Is there a reason why I can suggest words for inclusion into the dictionary when checking German text but not when I am checking text in English?
A. It is an experimental feature.
B. The English dictionary is believed complete enough not to need it.
I hope it is the former.
We have about 30 suggestions or so per day for German, so we’d probably have the same amount for English. We’d need a native speaker to work through the suggestions regularly. I’m not sure if I have asked @Mike_Unwalla before…
C. This feature requires maintainer vetoing of suggestions and that is a very time-consuming task.
As such, it is activated manually for each language, if there is a maintainer capable and willing to do suggestions triaging. Unfortunally, there is no such thing as a ‘complete enough’ dictionary for extant languages.
What I mean with ‘complete enough’ is that the number of missing words is so small that few ever have problems with it.
And those that do have can easily report them via the forum without being lost in a sea of similar posts.
One of the determining factors for the effectiveness of a feature is the ratio of reduced to introduced overhead.
It’s possible that with English the ratio falls primarily on introduced overhead (EG: 1:100),
while with German it falls primarily on reduced overhead (EG: 100:1)
So, adding a new word to the dictionary introduces more overhead than adding a recognition pattern for borderline false positives?
If double standards are not on the table, I guess we won’t see more of that kind of reporting in the future.
I cannot commit to a daily check. Some weeks, I spend many hours on LT, some weeks none. In principle, I’m happy to review the suggestions from users. But, I will then have less time to fix the other suggestions/corrections that users send.
A page on which users can supply suggestions is a good idea.I don’t know how the system works for German. This is what I would like to see for English:
For each suggestion, a user should supply a minimum of one example sentence and a reputable source (Webster’s, Longman, Shorter Oxford, …). Ideally, on the page, have a status indicator for each term (submitted, accepted, rejected). For the rejected, give a reason. (This is similar to the method used for dealing with comments during the development of an ISO standard. It shows that we take comments seriously.)
Sort the suggestions alphabetically.
Do not let a user suggest a word that previously was suggested. Just give a message ‘previously suggested’ and link to the existing suggestion (which will show its status).
The current system for German is much more simple than your suggestion. If a word is not recognised by the spell checker you can submit it via the context menu. There is no possibility to submit sources, comments or examples and there is no feedback for the user.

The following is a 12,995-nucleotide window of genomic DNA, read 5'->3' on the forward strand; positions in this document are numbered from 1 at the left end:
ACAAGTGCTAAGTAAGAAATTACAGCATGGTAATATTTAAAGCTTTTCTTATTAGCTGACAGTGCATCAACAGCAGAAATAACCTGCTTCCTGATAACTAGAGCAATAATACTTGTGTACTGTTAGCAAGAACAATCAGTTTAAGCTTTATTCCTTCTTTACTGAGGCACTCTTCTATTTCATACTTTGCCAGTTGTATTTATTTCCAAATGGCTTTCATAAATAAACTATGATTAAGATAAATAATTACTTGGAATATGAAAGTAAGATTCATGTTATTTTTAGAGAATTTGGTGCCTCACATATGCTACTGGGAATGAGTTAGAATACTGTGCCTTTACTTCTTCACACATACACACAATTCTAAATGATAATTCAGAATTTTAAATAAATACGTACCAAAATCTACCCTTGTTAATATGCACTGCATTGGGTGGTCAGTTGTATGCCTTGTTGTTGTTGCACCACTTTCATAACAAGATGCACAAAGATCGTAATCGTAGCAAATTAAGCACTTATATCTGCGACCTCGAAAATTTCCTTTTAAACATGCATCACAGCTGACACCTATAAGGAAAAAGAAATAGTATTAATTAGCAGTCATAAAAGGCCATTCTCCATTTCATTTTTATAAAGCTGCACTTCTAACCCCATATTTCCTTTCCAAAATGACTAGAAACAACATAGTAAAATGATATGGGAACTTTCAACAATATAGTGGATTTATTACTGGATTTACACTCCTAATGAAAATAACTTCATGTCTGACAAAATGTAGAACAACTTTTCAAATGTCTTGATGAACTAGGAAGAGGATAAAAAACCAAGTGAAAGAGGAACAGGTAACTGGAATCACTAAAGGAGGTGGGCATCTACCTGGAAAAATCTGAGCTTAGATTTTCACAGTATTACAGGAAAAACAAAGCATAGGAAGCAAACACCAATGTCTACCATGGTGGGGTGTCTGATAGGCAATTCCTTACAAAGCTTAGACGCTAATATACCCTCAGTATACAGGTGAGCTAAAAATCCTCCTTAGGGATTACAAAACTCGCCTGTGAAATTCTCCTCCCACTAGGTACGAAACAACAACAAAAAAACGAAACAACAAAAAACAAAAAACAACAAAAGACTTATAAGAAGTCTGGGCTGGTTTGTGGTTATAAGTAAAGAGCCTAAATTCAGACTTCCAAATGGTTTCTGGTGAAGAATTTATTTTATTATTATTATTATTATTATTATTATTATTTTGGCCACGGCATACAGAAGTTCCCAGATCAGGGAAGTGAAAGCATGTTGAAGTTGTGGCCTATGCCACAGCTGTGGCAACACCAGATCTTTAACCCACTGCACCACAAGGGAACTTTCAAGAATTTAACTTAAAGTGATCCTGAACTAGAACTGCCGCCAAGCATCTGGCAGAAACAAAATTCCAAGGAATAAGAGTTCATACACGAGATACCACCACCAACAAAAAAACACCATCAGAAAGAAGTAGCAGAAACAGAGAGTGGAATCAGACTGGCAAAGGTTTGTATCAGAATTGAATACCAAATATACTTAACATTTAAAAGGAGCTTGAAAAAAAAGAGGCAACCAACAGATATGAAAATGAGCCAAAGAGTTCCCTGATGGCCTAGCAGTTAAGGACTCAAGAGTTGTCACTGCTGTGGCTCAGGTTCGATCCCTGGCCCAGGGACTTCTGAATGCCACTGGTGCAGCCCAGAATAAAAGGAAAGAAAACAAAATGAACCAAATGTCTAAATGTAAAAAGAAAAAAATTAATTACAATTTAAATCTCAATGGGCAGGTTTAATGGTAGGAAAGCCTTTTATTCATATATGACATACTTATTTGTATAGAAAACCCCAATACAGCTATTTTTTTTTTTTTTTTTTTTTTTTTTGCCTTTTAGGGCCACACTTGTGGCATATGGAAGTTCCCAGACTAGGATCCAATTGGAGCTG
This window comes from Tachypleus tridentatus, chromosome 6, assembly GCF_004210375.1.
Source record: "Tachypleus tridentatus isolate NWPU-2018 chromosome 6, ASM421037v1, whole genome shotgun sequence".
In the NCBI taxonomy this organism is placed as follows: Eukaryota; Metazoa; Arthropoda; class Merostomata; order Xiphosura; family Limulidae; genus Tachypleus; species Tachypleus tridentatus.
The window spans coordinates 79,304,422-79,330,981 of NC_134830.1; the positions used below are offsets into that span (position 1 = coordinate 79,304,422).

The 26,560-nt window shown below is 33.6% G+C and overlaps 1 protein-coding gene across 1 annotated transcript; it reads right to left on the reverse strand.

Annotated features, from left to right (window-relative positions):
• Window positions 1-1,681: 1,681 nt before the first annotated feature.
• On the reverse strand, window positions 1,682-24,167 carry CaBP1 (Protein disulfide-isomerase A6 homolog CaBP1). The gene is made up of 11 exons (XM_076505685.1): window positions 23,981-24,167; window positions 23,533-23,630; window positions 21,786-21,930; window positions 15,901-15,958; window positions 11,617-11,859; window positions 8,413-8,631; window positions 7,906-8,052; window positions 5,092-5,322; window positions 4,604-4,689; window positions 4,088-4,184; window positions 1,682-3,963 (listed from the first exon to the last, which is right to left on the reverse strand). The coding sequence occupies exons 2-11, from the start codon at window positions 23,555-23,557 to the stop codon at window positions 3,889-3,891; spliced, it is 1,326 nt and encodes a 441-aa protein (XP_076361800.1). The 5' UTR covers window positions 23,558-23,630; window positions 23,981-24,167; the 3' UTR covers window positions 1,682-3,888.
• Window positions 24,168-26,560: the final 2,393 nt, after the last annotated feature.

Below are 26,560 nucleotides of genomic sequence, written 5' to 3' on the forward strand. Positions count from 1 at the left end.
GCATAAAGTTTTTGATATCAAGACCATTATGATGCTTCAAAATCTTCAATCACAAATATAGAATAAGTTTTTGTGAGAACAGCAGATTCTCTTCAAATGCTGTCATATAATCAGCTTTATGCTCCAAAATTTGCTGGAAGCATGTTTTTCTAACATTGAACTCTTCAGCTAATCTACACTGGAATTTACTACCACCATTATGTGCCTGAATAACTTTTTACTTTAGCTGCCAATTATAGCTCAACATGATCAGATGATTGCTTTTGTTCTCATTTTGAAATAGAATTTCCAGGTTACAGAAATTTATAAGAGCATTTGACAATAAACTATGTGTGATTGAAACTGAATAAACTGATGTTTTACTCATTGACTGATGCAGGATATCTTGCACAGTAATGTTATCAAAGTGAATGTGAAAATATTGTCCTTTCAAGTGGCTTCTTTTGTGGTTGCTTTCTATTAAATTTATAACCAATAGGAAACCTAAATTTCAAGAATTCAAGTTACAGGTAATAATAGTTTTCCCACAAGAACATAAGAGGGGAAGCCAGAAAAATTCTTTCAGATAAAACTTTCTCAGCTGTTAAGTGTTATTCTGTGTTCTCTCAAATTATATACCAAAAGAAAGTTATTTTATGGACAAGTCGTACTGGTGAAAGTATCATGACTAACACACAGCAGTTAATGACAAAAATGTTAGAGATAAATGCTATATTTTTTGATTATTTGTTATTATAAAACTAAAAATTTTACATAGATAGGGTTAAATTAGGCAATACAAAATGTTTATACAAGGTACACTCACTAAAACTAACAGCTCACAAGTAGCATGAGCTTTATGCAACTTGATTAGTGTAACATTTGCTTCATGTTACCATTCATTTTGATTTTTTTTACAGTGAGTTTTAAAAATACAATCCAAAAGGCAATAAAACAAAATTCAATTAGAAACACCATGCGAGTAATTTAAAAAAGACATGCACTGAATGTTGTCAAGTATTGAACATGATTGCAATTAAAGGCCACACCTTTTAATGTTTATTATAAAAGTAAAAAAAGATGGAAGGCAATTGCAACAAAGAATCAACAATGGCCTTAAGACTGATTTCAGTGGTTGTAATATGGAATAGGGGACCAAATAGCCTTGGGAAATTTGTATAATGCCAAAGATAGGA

I was talking about possibilities, not certainties.
and overhead can have (and often has) multiple layers:
A. Overhead for the user.
B. Overhead for the programmer/maintainer/crew
C. Overhead for the system.
A stable system has at least stable distribution of overhead
(and this is, most likely, not a case of good for the goose, good for the gander)
This makes perfect sense in for profit software development. I fully understand the law of diminishing returns.
Just like most LGPL/GPL based projects, this is an incremental community based project.
You’re thinking of financial overhead, while i was talking about the much broader resource-overhead.
EG: What worth is a ‘feature’ if it requires 24 hours of maintenance for one minute of use?
especially when there are other means with better maintenance-to-use ratios?
I am thinking in all aspects.
But let me indulge you focusing on that point.
If there is nothing else that can be reasonably done to improve the dictionary, with a reasonable expenditure of human resources, that means that LanguageTool already has a feature that has not been superseded by any other ventures that have to spend financial resources to achieve it.
That would mean that it is already the segment leader on that feature.
Controversial, but quite flattering. I suppose.
Using the specific dictionary case:
Each forum reader spends x minutes posting their custom ignore list.
What is the estimated differential in development time, total user time (=reporting minus time saved searching for confirmation of unknown spellings) and system time processing the extended dictionaries?
Is there a reason why human resources are even needed. As long as you require sources such as Webster’s, Longman, Shorter Oxford. Then you might as well as automate the whole thing and when the user puts in the url, it would just parse the page.
A. Without human intervention such automation can make really stupid decisions.
B. Humans (in general) have a much better track-record for explaining why something was rejected.
C. (cont. B) with fully computer-automated system false rejections would be much harder to overturn.
That is the case when dealing with variables (especially other places that have use input). But if you are limiting yourself to select reputable sources, there is no stupid decision to make, all the stuff are already pre-vetted for you.
That’s not the kind of rejection I meant.
The kind I meant often ends with: REQUEST DENIED.
When you have the ‘luck’ that the automated system gives a reason, it often is:
A. too generic (EG: there was an error in the data … where was the error? What kind?)
or B. more cryptic than a GURU MEDITATION.
Hi!!! I’m Hi pandas and I can include words into the dictionary in English, but you should try spelling a word wrong, and then seeing if Language Tool fixes it!
Now what? Please describe the behavior you want to see in more detail.
Thanks for your report! User feedback is very important for us.